It is a fact that a very refractory spirit has long existed in the western counties of that State. Repeatedly have its own laws been opposed with violence, and as often, according to my information, with impunity.
It is also a fact, which everybody knows, that the laws of the Union, in the vital article of revenue, have been twice resisted in the same State by combinations so extensive, and under circumstances so violent, as to have called for the employment of military force; once under the former President, and once under the actual President; which together cost the United States nearly a million and a half of dollars.
In the first instance it happened, that by the early submission of most of the leaders, upon an invitation of the government, few offenders of any consequence remained subject to prosecution. Of these, either from the humanity of the juries or some deficiency in the evidence, not one was capitally convicted. Two poor wretches only were sentenced to die, one of them little short of an idiot, the other a miserable follower in the hindmost train of rebellion, both being so insignificant in all respects, that after the lenity shown to the chiefs, justice would have worn the mien of ferocity, if she had raised her arm against them. The sentiment that their punishment ought to be remitted was universal; and the President, yielding to the special considerations, granted them pardons.
In the last instance, some of the most important of the offenders were capitally convicted—one of them by the verdicts of two successive juries. The general opinion of the friends of the government demanded an example, as indispensable to its security.
The opinion was well founded. Two insurrections in the same State, the one upon the heels of the other, demonstrated a spirit of insubordination or disaffection which required a strong corrective. It is a disagreeable fact, forming a weighty argument in the question, that a large part of the population of Pennsylvania is of a composition which peculiarly fits it for the intrigues of factious men, who may desire to disturb or overthrow the government. And it is an equally disagreeable fact, that disaffection to the national government is in no other State more general, more deeply rooted, or more envenomed.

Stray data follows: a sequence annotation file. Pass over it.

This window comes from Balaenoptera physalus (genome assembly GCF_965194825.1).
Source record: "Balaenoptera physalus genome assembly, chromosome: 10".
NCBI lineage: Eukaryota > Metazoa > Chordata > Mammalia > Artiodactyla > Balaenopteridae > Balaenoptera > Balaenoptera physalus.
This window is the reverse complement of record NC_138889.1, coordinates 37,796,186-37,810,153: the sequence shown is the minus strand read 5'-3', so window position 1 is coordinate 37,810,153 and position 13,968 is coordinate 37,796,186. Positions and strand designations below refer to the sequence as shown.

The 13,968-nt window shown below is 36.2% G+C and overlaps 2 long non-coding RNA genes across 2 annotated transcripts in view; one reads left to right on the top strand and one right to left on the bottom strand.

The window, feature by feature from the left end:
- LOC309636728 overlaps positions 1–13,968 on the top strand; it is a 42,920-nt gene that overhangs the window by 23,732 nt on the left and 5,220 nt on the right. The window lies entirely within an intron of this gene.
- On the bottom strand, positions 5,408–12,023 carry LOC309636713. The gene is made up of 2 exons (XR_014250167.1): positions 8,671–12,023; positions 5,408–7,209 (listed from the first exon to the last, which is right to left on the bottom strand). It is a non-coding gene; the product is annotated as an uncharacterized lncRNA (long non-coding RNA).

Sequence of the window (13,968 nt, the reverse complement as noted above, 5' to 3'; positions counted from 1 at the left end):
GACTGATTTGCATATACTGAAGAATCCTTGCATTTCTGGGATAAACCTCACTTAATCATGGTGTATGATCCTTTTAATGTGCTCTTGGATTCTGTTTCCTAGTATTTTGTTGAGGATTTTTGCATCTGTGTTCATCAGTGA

The late Governor Mifflin himself informed me that, in the first case, insurrection had been organized down to the very liberties of Philadelphia, and that, had not the government anticipated it, a general explosion would speedily have ensued.
It ought to be added, that the impunity so often experienced had made it an article in the creed of those who were actuated by the insurgent spirit, that neither the General nor the State Government dared to inflict capital punishment.
To destroy this persuasion, to repress this dangerous spirit, it was essential that a salutary rigor should have been exerted, and that those who were under the influence of the one and the other should be taught that they were the dupes of a fatal illusion.
Of this Mr. Adams appeared so sensible, that, while the trials were pending, he more than once imprudently threw out that the accused must found their hopes of escape either in their innocence or in the lenity of the juries; since from him, in case of conviction, they would have nothing to expect. And a very short time before he pardoned them he declared,1 with no small ostentation, that the mistaken clemency of Washington on the former occasion had been the cause of the second insurrection, and that he would take care there should not be a third, by giving the laws their full course against the convicted offenders.
Yet he thought proper, as if distrusting the courts and officers of the United States, to resort, through the Attorney-General, to the counsel of the culprits for a statement of their cases1; in which was found, besides some objections of form, the novel doctrine, disavowed by every page of our law books, that treason does not consist of resistance by force to a public law, unless it be an act relative to the militia, or other military force.
And upon this or upon some other ground, not easy to be comprehended, he of a sudden departed from all his former declarations, and, against the unanimous advice of his ministers, with the Attorney-General, came to the resolution, which he executed, of pardoning all those who had received sentence of death.
No wonder that the public was thunderstruck at such a result—that the friends of the government regarded it as a virtual dereliction. It was impossible to commit a greater error. The particular situation of Pennsylvania, the singular posture of human affairs, in which there is so strong a tendency to the disorganization of government; the turbulent and malignant humors which exist, and are so industriously nourished throughout the United States; every thing loudly demanded that the Executive should have acted with exemplary vigor, and should have given a striking demonstration that condign punishment would be the lot of the violent opposers of the laws.
The contrary course, which was pursued, is the most inexplicable part of Mr. Adams’ conduct. It shows him so much at variance with himself, as well as with sound policy, that we are driven to seek a solution for it in some system of concession to his political enemies; a system the most fatal for himself, and for the cause of public order, of any that he could possibly devise. It is by temporizings like these that men at the head of affairs lose the respect both of friends and foes; it is by temporizings like these that, in times of fermentation and commotion, governments are prostrated, which might easily have been upheld by an erect and imposing attitude.